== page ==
DMARC: Another Step in the Fight Against Email Phishing
Is there any topic more certain to make a marketer's eyes glaze over with boredom than email authentication?
Don't answer. That was rhetorical.
However, there was an email-authentication-related development earlier this week that marketers who use email should take note of. It may begin to tip the scales in the battle against phishing—fraudulent email pretending to be from a well known brand in order to get users' account information—in favor of the good guys.
A group of 15 of the Internet's most well-known brands have unveiled a plan aimed at shoring up some of the shortcomings that have plagued the implementation and use of email authentication: Dubbed Domain-based Message Authentication, Reporting and Conformance, or DMARC (dee-mark).
The scheme is an extension of authentication, where senders publish certain information, such as which IP addresses are authorized to send messages on their brand's behalf, so the ISPs can more readily identify email coming from those brands.
However, though authentication helps identify authorized senders, ISPs have apparently struggled with what to do with unauthenticated messages. The reason: Just because they're not authenticated doesn't necessarily mean they're fraudulent.
For one thing, email authentication has not reached 100 percent adoption. Moreover, many emailers who have implemented email authentication have reportedly not authenticated all of their outbound messaging.
For example, a company's marketing messages might be authenticated while its customer service or transactional messages are not.
And in instances where companies have authenticated all of their email, there is still the difficulty of informing all the various ISPs that the authentication process for a particular brand is complete.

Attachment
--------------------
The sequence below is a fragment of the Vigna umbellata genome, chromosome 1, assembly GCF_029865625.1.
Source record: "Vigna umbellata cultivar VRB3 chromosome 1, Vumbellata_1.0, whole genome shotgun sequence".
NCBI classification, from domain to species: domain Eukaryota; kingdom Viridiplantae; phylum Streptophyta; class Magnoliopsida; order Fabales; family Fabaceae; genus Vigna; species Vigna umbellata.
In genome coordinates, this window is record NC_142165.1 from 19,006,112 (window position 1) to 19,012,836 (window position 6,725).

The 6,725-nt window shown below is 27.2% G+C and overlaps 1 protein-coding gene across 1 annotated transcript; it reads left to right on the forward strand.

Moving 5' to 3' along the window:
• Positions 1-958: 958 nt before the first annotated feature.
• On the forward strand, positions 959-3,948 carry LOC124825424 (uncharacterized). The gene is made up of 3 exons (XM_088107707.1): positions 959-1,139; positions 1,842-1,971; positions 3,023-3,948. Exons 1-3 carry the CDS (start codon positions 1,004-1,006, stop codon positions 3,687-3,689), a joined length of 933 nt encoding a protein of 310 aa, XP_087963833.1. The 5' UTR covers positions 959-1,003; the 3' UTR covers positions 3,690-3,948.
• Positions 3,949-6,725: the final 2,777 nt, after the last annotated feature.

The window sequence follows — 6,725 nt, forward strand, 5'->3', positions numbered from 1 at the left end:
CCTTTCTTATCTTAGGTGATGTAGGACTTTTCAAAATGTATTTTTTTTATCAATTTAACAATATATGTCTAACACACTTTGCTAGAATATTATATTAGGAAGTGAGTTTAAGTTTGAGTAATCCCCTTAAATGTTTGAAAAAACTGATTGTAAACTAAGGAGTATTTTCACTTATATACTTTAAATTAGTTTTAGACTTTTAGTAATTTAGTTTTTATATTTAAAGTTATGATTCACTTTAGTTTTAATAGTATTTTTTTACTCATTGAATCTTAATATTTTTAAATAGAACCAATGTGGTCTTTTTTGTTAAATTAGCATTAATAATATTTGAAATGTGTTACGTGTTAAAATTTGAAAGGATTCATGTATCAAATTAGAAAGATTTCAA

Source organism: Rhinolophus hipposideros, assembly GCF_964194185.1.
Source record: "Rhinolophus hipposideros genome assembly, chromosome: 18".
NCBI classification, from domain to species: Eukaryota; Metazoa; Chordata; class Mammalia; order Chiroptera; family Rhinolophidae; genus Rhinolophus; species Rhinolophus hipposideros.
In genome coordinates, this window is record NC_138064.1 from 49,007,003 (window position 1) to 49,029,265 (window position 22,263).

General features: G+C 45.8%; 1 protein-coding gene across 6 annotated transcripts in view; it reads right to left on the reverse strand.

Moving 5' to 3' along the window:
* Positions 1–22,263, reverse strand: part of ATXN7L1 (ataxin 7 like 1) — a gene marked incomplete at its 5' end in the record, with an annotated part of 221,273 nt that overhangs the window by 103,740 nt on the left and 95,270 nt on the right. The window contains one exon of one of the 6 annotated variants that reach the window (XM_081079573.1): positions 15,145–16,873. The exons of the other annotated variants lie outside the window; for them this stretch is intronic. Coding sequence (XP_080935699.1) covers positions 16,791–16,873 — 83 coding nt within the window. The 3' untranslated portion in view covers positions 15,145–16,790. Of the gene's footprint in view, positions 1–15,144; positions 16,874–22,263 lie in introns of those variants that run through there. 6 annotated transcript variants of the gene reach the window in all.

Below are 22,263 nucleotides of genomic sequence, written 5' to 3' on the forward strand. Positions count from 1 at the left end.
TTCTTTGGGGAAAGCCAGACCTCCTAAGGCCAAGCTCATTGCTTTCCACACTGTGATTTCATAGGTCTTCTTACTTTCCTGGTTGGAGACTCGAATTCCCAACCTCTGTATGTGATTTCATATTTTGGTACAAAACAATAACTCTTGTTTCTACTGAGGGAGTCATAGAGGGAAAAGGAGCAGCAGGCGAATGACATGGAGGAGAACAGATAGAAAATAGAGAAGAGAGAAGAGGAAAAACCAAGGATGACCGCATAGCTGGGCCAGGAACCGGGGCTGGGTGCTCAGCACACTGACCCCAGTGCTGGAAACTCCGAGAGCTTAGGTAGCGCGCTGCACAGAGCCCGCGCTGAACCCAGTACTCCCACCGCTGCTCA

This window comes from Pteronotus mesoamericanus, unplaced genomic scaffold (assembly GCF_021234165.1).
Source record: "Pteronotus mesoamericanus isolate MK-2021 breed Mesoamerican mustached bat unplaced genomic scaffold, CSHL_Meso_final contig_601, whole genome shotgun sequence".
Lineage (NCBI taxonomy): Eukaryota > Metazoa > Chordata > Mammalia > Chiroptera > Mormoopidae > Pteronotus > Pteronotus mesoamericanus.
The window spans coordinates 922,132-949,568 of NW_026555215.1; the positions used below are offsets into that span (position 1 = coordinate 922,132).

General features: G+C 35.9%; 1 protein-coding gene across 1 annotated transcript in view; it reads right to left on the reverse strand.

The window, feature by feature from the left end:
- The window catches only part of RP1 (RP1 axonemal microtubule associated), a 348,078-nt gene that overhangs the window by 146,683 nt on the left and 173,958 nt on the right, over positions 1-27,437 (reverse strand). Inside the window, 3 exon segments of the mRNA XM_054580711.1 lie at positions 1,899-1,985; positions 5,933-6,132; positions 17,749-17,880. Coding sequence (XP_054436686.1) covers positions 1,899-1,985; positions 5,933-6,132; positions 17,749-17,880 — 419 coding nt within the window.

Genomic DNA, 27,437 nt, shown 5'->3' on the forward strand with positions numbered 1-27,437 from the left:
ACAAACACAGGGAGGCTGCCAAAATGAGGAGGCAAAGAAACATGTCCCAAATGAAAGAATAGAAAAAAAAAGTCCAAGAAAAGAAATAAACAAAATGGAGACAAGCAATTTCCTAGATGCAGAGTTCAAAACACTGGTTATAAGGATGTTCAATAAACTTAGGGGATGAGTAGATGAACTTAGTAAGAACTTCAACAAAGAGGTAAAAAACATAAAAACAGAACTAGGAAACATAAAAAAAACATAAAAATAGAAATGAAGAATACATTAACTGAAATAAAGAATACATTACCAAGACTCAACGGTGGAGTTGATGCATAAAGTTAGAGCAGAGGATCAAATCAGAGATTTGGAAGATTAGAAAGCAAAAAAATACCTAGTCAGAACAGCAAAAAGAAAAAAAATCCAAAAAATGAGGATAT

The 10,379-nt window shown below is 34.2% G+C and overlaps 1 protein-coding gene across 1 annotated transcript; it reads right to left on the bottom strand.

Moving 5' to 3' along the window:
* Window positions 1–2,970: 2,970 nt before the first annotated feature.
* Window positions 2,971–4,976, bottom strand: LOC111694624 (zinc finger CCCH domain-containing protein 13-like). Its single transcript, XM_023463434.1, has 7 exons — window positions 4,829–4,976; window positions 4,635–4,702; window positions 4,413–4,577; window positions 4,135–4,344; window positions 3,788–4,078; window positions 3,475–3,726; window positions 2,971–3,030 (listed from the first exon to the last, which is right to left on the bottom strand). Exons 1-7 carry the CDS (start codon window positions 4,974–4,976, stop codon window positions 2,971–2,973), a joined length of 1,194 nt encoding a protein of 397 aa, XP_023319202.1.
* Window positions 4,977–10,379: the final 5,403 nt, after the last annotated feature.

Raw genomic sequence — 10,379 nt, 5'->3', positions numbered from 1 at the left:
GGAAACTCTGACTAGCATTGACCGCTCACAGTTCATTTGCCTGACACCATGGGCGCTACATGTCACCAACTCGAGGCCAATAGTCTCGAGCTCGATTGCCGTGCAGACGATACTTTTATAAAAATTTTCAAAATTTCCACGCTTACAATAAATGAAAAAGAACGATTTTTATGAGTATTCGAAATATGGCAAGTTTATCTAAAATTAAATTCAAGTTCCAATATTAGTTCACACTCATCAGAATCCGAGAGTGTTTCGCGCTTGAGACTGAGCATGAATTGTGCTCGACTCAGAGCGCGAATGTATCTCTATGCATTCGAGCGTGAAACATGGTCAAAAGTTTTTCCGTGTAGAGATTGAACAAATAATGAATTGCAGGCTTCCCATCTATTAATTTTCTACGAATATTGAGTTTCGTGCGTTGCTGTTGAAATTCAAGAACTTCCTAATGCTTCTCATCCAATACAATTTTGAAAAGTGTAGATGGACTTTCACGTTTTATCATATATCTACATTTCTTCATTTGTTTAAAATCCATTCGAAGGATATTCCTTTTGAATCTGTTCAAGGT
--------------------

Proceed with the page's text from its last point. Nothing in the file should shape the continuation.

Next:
Most companies don't have the relationships with ISP abuse desk employees that would be necessary for them to communicate that any unauthenticated email purporting to come from their brand is probably phony.
If there’s one word that most aptly describes Ken Magill’s coverage of online marketing, it’s fearless. For more than a decade, Magill has built a reputation for calling it like he sees it no matter who may get offended. Some marketers read his column just to make sure they’re not in it. In a trade-publishing market populated mostly by vendor representatives who must watch what they say, Magill stands out as the one guy who says what he thinks. Moreover, he often writes what others are thinking, but are afraid to say. He can even be very funny.
Having been a direct marketer, and having covered online marketing since 1997 for DM News, Direct, Chief Marketer and Multichannel Merchant magazines, Magill offers a unique, informed perspective on the evolution of digital selling. He was also founding editor of trade weekly iMarketing News and Magilla Marketing, a newsletter dedicated to e-mail.
He is currently founding editor of the recently launched trade weekly email newsletter The Magill Report.